Since with each passing day the likelihood continues to decline of finding out that the entire Mozgov signing was part of year-long Andy Kaufman-esque bit, I’d probably give him the token starter minutes at the beginning of each half, then hand the rest over to Zubac as well as some experimental, high-energy small ball lineups. While certainly serviceable, my confidence in Mozgov’s ability to give the Lakers quality minutes deep into the season is not exactly high, so big minutes for Zu and a center by committee approach will likely be needed.
I loved seeing Zubac build his confidence and develop last season as a starter, but I think he might benefit from having a larger role off the bench against second units next season. When ready, he should take the starting position from Mozgov, but in the interim I am comfortable with Mozgov as the nominal starter and the two of them sharing the bulk of minutes at the five. With the remaining 10-15 minutes, the Lakers have a decision to make.
Do they want to stay traditional and allot those minutes to Black, who is undersized but has a knack for scoring around the basket? I might propose another path. Depending on the development of Randle / Nance, I would like to see the Lakers experiment and build out what their own lineup of death might look like. If Randle's three-point shot is legit and his defensive focus continues to improve, I could see him playing a Draymond-lite role in those lineups, with Nance, Ingram, Russell, and Clarkson filling out the other slots.
As one can intuit from my previous answer, my primary choices would be fill-in options who could address either the spacing or defensive needs of the roster on the cheap. Mike Muscala would be a solid choice as a pick-and-pop option who began to flash spot-up chops from behind the arc last season, as would Kelly Olynyk and Amir Johnson, although they're likely to be too expensive for the Lakers' tastes, particularly Olynyk who will be a restricted free agent this summer. Mareese Speights will most likely decline his player option and has a Golden State connection with Luke, so perhaps the latter could convince him to stay in Los Angeles and provide big man shooting wearing the purple and gold. The apex option would be Serge Ibaka, but he's going to be very expensive with a near-maximum contract demand, so needless to say, this isn't happening.
The final option I'm particularly enamored with but would likely require someone in the frontcourt to be jettisoned via trade is James Johnson, who has had a standout season for Miami playing nearly every position due to their injury woes, including extended runs at center. Extremely strong for his frame and still quite athletic going into his 30s, Johnson pairs this with solid passing chops and what has emerged as suitable outside shooting bonafides. The question of whether this was a contract year and his age are big caveats, but few other options on the market are going to offer shooting, playmaking, defense and positional versatility on the level Johnson does, although again, his addition would likely induce a trade of someone else in the rotation.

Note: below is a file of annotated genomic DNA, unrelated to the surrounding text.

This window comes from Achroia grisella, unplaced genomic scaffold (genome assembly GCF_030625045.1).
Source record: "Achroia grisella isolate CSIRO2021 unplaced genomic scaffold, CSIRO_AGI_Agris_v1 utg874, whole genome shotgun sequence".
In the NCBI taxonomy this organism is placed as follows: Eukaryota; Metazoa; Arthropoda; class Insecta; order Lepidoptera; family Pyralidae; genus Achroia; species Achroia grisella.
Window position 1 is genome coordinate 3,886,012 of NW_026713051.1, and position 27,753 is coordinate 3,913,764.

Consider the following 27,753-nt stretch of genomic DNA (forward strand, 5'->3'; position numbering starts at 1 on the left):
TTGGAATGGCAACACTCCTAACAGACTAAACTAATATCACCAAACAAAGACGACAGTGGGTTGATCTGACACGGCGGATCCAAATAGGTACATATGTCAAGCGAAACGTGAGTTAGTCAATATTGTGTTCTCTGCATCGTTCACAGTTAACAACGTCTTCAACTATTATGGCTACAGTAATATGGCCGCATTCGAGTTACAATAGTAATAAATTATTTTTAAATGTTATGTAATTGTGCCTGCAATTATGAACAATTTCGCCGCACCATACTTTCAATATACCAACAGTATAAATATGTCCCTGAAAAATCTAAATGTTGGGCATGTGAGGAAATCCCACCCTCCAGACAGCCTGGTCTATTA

This also presumes that the Lakers don't take a big in the draft, as there are plenty of options in the late first (or early second should they lose their own first rounder) who can fill either their spacing or defensive needs. Purdue's Caleb Swanigan would offer an entire shooting package, whether in the pick-and-pop or in spot-up situations, along with solid interior scoring and elite rebounding. His so-so size (despite excellent wingspan), ground-bound game, and poor mobility make his defensive projection a chore, although his positional defense isn’t awful.
Indiana's Thomas Bryant would offer much more defensively, possessing ideal size for a center as well as a three-point shot, but he's far less of a refined offensive option than Swanigan. The more defensive-minded options would be Kentucky's Bam Adebayo and Oregon's Jordan Bell, both of whom are very mobile and could fit well into Luke's scheme, particularly Bell who was one of college basketball's best defenders last season and brings rebounding, rim protection, and switching chops to the fore as a smallball center.
All of that notwithstanding, I think the frontcourt will look fairly similar to this past year, save with the fill-in option like Muscala or draft choice such as Bell taking Black's spot.
Mozgov will probably maintain a token starting role of 15-20 minutes per game, steadily declining as the team grows more confident in Zubac's development, one of Randle or Nance develop the shooting or defensive chops to be a more serviceable smallball center, or the fill-in or draft option intrudes into the conversation.
Zubac growing into his own in particular would likely lead to the complete collapse of Mozgov's playing time, as he would be playing out the string until he's inevitably waived using the stretch provision next offseason.